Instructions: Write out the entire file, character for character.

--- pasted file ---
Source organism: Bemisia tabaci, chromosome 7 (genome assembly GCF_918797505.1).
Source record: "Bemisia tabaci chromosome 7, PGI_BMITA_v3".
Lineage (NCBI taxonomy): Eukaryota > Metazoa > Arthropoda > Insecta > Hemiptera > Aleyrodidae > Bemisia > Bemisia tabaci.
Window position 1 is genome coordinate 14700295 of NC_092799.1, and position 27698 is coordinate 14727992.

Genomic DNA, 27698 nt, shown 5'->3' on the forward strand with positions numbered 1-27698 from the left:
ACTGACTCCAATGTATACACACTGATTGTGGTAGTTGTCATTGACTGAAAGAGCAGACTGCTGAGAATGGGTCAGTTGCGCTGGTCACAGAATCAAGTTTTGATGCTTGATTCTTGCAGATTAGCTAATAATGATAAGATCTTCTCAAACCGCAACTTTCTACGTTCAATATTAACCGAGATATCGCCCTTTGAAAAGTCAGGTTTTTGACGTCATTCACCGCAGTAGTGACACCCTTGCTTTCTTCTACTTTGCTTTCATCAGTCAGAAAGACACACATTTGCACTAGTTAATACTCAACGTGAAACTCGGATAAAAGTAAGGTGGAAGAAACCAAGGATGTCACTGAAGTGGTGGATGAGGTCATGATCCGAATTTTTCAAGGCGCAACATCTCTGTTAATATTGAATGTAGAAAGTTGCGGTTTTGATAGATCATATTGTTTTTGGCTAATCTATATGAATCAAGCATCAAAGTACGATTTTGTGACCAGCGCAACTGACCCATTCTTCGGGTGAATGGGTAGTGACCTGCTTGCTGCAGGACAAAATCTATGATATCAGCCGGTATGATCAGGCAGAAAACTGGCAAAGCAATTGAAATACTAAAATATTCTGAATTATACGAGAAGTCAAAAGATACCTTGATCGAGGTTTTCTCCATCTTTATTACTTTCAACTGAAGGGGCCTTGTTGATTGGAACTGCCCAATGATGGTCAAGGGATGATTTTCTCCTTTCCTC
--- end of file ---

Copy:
Source organism: Bemisia tabaci, chromosome 7 (genome assembly GCF_918797505.1).
Source record: "Bemisia tabaci chromosome 7, PGI_BMITA_v3".
Lineage (NCBI taxonomy): Eukaryota > Metazoa > Arthropoda > Insecta > Hemiptera > Aleyrodidae > Bemisia > Bemisia tabaci.
Window position 1 is genome coordinate 14700295 of NC_092799.1, and position 27698 is coordinate 14727992.

Genomic DNA, 27698 nt, shown 5'->3' on the forward strand with positions numbered 1-27698 from the left:
ACTGACTCCAATGTATACACACTGATTGTGGTAGTTGTCATTGACTGAAAGAGCAGACTGCTGAGAATGGGTCAGTTGCGCTGGTCACAGAATCAAGTTTTGATGCTTGATTCTTGCAGATTAGCTAATAATGATAAGATCTTCTCAAACCGCAACTTTCTACGTTCAATATTAACCGAGATATCGCCCTTTGAAAAGTCAGGTTTTTGACGTCATTCACCGCAGTAGTGACACCCTTGCTTTCTTCTACTTTGCTTTCATCAGTCAGAAAGACACACATTTGCACTAGTTAATACTCAACGTGAAACTCGGATAAAAGTAAGGTGGAAGAAACCAAGGATGTCACTGAAGTGGTGGATGAGGTCATGATCCGAATTTTTCAAGGCGCAACATCTCTGTTAATATTGAATGTAGAAAGTTGCGGTTTTGATAGATCATATTGTTTTTGGCTAATCTATATGAATCAAGCATCAAAGTACGATTTTGTGACCAGCGCAACTGACCCATTCTTCGGGTGAATGGGTAGTGACCTGCTTGCTGCAGGACAAAATCTATGATATCAGCCGGTATGATCAGGCAGAAAACTGGCAAAGCAATTGAAATACTAAAATATTCTGAATTATACGAGAAGTCAAAAGATACCTTGATCGAGGTTTTCTCCATCTTTATTACTTTCAACTGAAGGGGCCTTGTTGATTGGAACTGCCCAATGATGGTCAAGGGATGATTTTCTCCTTTCCTC